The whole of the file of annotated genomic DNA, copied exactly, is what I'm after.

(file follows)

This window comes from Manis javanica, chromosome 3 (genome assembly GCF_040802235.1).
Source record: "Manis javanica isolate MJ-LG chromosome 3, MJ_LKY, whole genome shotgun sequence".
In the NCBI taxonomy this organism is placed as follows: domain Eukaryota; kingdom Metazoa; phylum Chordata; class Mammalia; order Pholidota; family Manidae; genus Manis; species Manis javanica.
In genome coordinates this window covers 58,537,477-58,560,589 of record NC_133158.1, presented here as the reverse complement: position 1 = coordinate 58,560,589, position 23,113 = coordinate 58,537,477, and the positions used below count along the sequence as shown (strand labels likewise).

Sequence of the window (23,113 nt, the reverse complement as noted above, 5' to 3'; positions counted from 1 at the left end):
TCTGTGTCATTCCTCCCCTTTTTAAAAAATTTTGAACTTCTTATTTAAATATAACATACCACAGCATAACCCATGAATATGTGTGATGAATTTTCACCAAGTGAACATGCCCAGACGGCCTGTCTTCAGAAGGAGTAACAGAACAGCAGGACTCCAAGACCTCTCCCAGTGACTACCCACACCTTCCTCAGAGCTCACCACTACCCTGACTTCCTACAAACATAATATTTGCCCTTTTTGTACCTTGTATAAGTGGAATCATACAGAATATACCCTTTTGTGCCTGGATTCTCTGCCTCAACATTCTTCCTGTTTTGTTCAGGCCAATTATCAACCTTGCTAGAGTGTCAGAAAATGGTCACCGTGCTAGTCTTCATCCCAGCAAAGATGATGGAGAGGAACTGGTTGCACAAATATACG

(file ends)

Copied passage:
This window comes from Manis javanica, chromosome 3 (genome assembly GCF_040802235.1).
Source record: "Manis javanica isolate MJ-LG chromosome 3, MJ_LKY, whole genome shotgun sequence".
In the NCBI taxonomy this organism is placed as follows: domain Eukaryota; kingdom Metazoa; phylum Chordata; class Mammalia; order Pholidota; family Manidae; genus Manis; species Manis javanica.
In genome coordinates this window covers 58,537,477-58,560,589 of record NC_133158.1, presented here as the reverse complement: position 1 = coordinate 58,560,589, position 23,113 = coordinate 58,537,477, and the positions used below count along the sequence as shown (strand labels likewise).

Sequence of the window (23,113 nt, the reverse complement as noted above, 5' to 3'; positions counted from 1 at the left end):
TCTGTGTCATTCCTCCCCTTTTTAAAAAATTTTGAACTTCTTATTTAAATATAACATACCACAGCATAACCCATGAATATGTGTGATGAATTTTCACCAAGTGAACATGCCCAGACGGCCTGTCTTCAGAAGGAGTAACAGAACAGCAGGACTCCAAGACCTCTCCCAGTGACTACCCACACCTTCCTCAGAGCTCACCACTACCCTGACTTCCTACAAACATAATATTTGCCCTTTTTGTACCTTGTATAAGTGGAATCATACAGAATATACCCTTTTGTGCCTGGATTCTCTGCCTCAACATTCTTCCTGTTTTGTTCAGGCCAATTATCAACCTTGCTAGAGTGTCAGAAAATGGTCACCGTGCTAGTCTTCATCCCAGCAAAGATGATGGAGAGGAACTGGTTGCACAAATATACG